A half-century after the isolated town of Victory became one of the last in Vermont to get electricity, many of its 64 residents hoped to have broadband Internet access by now — but it turns out the state isn't going to make its much-heralded goal of blanketing the state with high-speed service by the end of the year.
Town Clerk Ruth Neborsky, whose office in a former one-room schoolhouse isn't covered by the broadband service that arrived to part of Victory earlier this year, tries to get by with a satellite connection instead. But it's not fast or reliable.
"We don't have enough bandwidth to do anything," she said.
With two months left in the year, state and private telecommunications officials acknowledge they're not going to reach their aim of 100 percent broadband access, a goal first set for 2010. They are close — officials estimate that 99 percent of Vermonters have access to broadband services.
"We have projects already in the works for all but a handful of the remaining locations, and we're finding a way to reach the few that remain," Gov. Peter Shumlin, who two years ago pushed the goal to the end of 2013. "All of this is really great progress."
Broadband isn't just about streaming video or easy access to email — it's a critical part of modern living, be it online shopping or helping businesses share information across the globe. Vermont has received more than $177 million of the billions in federal stimulus money has been spent to spread broadband across the country, part of an effort that some have equated with the 1930s New Deal effort to bring electricity to America's hinterlands.
During his 2007 inaugural speech, former Gov. James Douglas set the end of 2010 as the goal, but that was derailed by a combination of factors, including the economic collapse, and almost two years ago Shumlin pushed it back again.
Vermont's telecommunications providers have been using a combination of wired and wireless technology to reach even the most remote nooks and crannies in the state, stringing hundreds of miles of fiber optic cables and erecting specialized antennas used to deliver broadband wirelessly. But the year-end deadline isn't attainable.
"Our original timeline of year end 2013 was far too aggressive, and we under-estimated the complexities associated with building a wireless network," said Diane Guite, the vice president of the Springfield-based Vermont Telephone Company.
Widespread broadband access has far-reaching effects, said Phil Lindley, the executive director of Connect Maine Authority, the independent state agency working to spread broadband in that state, where about 93 percent of the state is covered.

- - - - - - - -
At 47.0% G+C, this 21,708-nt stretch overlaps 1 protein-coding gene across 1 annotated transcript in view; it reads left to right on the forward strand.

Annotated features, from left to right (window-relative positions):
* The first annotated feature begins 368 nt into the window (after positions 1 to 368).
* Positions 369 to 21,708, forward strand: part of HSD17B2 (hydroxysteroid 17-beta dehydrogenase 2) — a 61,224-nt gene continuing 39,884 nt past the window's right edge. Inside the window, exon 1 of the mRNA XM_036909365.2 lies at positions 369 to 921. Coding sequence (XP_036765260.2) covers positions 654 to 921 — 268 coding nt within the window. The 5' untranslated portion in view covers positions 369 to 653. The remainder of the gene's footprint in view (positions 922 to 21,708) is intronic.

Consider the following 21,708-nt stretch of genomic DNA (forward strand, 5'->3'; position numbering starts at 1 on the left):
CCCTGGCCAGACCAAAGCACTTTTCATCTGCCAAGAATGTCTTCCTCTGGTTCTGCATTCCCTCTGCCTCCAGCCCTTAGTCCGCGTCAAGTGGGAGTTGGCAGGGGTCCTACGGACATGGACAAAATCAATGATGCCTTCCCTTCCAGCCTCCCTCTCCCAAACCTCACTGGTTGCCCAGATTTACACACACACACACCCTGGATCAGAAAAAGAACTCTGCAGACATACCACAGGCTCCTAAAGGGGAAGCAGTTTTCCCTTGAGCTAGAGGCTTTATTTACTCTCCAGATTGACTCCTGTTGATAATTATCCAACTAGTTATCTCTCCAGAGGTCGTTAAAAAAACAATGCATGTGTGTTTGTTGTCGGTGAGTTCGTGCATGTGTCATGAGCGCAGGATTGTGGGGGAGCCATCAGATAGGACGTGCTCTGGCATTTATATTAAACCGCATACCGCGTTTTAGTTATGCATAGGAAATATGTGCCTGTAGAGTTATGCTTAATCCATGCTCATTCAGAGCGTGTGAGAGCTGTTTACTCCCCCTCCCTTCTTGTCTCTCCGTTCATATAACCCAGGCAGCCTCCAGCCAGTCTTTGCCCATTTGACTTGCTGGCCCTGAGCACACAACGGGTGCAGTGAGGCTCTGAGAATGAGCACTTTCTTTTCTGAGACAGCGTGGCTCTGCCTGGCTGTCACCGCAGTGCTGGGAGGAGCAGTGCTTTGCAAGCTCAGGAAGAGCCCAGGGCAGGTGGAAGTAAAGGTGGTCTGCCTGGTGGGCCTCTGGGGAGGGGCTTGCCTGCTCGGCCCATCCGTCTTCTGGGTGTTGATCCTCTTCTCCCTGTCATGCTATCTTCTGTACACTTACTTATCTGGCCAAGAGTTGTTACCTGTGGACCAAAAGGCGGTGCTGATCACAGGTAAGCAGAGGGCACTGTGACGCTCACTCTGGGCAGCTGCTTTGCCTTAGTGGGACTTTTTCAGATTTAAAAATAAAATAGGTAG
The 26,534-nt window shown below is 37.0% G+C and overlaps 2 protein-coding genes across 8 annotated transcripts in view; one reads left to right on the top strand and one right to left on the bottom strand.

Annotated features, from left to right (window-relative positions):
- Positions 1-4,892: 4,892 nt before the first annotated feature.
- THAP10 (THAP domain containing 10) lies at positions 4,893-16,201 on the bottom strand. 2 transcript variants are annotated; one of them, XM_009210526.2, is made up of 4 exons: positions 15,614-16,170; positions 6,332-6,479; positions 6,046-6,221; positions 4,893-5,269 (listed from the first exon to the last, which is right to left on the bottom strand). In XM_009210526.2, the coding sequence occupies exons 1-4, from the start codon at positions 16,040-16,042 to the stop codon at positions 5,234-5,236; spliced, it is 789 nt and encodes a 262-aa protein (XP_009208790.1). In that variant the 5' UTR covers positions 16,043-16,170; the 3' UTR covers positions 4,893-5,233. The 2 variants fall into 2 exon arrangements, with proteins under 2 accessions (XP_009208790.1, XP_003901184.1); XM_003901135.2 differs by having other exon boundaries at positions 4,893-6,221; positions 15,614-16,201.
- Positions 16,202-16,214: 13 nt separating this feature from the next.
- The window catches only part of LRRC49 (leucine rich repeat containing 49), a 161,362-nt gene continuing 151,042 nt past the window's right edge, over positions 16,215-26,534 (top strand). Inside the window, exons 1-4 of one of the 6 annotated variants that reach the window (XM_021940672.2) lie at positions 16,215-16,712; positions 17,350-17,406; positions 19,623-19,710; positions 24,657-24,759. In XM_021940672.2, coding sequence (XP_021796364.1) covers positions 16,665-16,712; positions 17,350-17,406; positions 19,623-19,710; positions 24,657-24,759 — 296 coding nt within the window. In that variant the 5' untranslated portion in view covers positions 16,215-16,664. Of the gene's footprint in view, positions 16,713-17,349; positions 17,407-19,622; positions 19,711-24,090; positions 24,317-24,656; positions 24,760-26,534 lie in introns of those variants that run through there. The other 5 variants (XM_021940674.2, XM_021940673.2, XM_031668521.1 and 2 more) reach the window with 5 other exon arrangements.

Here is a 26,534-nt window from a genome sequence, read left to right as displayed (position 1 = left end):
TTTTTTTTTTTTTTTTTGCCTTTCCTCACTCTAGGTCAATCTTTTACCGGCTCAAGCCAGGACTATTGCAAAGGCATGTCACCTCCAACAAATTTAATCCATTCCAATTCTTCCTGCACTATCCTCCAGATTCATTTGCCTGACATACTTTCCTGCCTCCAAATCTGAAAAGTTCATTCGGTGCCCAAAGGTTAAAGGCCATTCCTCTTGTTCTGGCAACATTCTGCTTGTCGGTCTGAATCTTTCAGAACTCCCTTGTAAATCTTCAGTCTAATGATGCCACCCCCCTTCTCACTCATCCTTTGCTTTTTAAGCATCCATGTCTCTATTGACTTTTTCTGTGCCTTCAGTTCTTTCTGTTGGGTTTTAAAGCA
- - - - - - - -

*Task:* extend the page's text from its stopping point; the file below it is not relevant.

"We've had these anecdotal stories from places that have a lot of summer residents and resorts," Lindley said. "I've been told a number of times from those areas, 'when we have broadband our customers are able to stay longer,' which means they spend more money locally, which is good for the local economy."
FairPoint Communications, once known as Vermont's dominant landline phone company, is one of the key players in the state's broadband roll out. In the last few years it has invested $100 million in broadband.
"There are so many different ways to provide broadband," said FairPoint's Vermont President Beth Fastiggi. "To get everybody covered will, I think, in the end be a patchwork."
One of the creative solutions the company pointed to was providing service to much of the mountain town of Landgrove, population 144, after it ran a fiber optic line to a nearby private school. But Landgrove isn't completely covered by that line — and FairPoint isn't in charge of serving the remainder of the town.
"We are very enthusiastic because many, many of our properties are serviced, but we're very aware of the fact that those who are not serviced are just really out of luck," said town Treasurer Andrea Ogden.
When the electricity was turned on in Victory and neighboring Granby in 1963, it was big news. It's unlikely there will be a celebration when the un-served section of Victory gets broadband, probably next summer.
"I'll be very happy to have that connection to the Internet because my computer is important to me," said Sandy Hudson, who has lived in Victory for 16 years and uses satellite service.
She said living in an isolated community has many benefits, but "it's also nice to be able to get out into the outside world."